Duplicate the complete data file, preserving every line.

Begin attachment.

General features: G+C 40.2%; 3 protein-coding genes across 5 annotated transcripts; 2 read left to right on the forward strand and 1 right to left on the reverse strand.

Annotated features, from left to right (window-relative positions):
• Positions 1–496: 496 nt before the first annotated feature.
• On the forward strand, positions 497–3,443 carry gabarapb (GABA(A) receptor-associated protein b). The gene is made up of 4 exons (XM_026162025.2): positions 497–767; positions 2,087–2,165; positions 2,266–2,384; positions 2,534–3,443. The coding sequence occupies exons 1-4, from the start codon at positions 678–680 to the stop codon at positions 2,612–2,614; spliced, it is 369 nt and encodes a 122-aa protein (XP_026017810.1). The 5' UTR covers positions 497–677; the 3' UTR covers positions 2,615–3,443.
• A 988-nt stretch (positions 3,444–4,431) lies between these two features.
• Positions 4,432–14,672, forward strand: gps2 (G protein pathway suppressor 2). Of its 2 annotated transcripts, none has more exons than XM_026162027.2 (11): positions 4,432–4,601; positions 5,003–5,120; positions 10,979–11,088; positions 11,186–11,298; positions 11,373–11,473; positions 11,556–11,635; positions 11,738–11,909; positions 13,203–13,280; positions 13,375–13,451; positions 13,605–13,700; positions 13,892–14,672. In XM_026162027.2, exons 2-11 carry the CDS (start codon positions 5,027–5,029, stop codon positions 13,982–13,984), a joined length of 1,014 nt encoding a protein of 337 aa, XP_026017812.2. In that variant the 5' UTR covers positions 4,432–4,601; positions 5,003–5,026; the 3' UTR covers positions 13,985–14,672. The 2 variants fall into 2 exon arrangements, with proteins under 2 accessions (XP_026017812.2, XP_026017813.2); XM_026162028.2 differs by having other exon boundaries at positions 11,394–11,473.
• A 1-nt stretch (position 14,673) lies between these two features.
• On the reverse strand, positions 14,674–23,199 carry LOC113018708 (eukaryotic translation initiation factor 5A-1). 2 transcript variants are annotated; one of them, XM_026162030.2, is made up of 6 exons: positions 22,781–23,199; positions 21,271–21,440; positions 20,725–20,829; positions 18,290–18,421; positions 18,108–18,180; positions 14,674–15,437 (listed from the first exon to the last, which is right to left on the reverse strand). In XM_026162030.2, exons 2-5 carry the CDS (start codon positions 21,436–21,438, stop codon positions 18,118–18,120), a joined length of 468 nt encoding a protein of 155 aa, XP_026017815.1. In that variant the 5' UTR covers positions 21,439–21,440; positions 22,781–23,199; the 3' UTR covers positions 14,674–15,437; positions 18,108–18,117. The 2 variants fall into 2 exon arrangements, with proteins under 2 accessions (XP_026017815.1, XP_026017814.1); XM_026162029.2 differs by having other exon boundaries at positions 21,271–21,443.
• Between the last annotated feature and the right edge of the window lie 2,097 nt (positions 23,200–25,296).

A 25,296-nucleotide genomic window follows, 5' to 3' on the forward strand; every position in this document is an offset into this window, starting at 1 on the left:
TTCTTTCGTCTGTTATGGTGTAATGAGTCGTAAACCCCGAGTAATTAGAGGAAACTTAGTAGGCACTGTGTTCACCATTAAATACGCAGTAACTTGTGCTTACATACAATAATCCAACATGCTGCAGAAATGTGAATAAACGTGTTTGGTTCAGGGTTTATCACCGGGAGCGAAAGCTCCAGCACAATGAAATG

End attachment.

General features: G+C 40.2%; 3 protein-coding genes across 5 annotated transcripts; 2 read left to right on the forward strand and 1 right to left on the reverse strand.

Annotated features, from left to right (window-relative positions):
• Positions 1–496: 496 nt before the first annotated feature.
• On the forward strand, positions 497–3,443 carry gabarapb (GABA(A) receptor-associated protein b). The gene is made up of 4 exons (XM_026162025.2): positions 497–767; positions 2,087–2,165; positions 2,266–2,384; positions 2,534–3,443. The coding sequence occupies exons 1-4, from the start codon at positions 678–680 to the stop codon at positions 2,612–2,614; spliced, it is 369 nt and encodes a 122-aa protein (XP_026017810.1). The 5' UTR covers positions 497–677; the 3' UTR covers positions 2,615–3,443.
• A 988-nt stretch (positions 3,444–4,431) lies between these two features.
• Positions 4,432–14,672, forward strand: gps2 (G protein pathway suppressor 2). Of its 2 annotated transcripts, none has more exons than XM_026162027.2 (11): positions 4,432–4,601; positions 5,003–5,120; positions 10,979–11,088; positions 11,186–11,298; positions 11,373–11,473; positions 11,556–11,635; positions 11,738–11,909; positions 13,203–13,280; positions 13,375–13,451; positions 13,605–13,700; positions 13,892–14,672. In XM_026162027.2, exons 2-11 carry the CDS (start codon positions 5,027–5,029, stop codon positions 13,982–13,984), a joined length of 1,014 nt encoding a protein of 337 aa, XP_026017812.2. In that variant the 5' UTR covers positions 4,432–4,601; positions 5,003–5,026; the 3' UTR covers positions 13,985–14,672. The 2 variants fall into 2 exon arrangements, with proteins under 2 accessions (XP_026017812.2, XP_026017813.2); XM_026162028.2 differs by having other exon boundaries at positions 11,394–11,473.
• A 1-nt stretch (position 14,673) lies between these two features.
• On the reverse strand, positions 14,674–23,199 carry LOC113018708 (eukaryotic translation initiation factor 5A-1). 2 transcript variants are annotated; one of them, XM_026162030.2, is made up of 6 exons: positions 22,781–23,199; positions 21,271–21,440; positions 20,725–20,829; positions 18,290–18,421; positions 18,108–18,180; positions 14,674–15,437 (listed from the first exon to the last, which is right to left on the reverse strand). In XM_026162030.2, exons 2-5 carry the CDS (start codon positions 21,436–21,438, stop codon positions 18,118–18,120), a joined length of 468 nt encoding a protein of 155 aa, XP_026017815.1. In that variant the 5' UTR covers positions 21,439–21,440; positions 22,781–23,199; the 3' UTR covers positions 14,674–15,437; positions 18,108–18,117. The 2 variants fall into 2 exon arrangements, with proteins under 2 accessions (XP_026017815.1, XP_026017814.1); XM_026162029.2 differs by having other exon boundaries at positions 21,271–21,443.
• Between the last annotated feature and the right edge of the window lie 2,097 nt (positions 23,200–25,296).

A 25,296-nucleotide genomic window follows, 5' to 3' on the forward strand; every position in this document is an offset into this window, starting at 1 on the left:
TTCTTTCGTCTGTTATGGTGTAATGAGTCGTAAACCCCGAGTAATTAGAGGAAACTTAGTAGGCACTGTGTTCACCATTAAATACGCAGTAACTTGTGCTTACATACAATAATCCAACATGCTGCAGAAATGTGAATAAACGTGTTTGGTTCAGGGTTTATCACCGGGAGCGAAAGCTCCAGCACAATGAAATG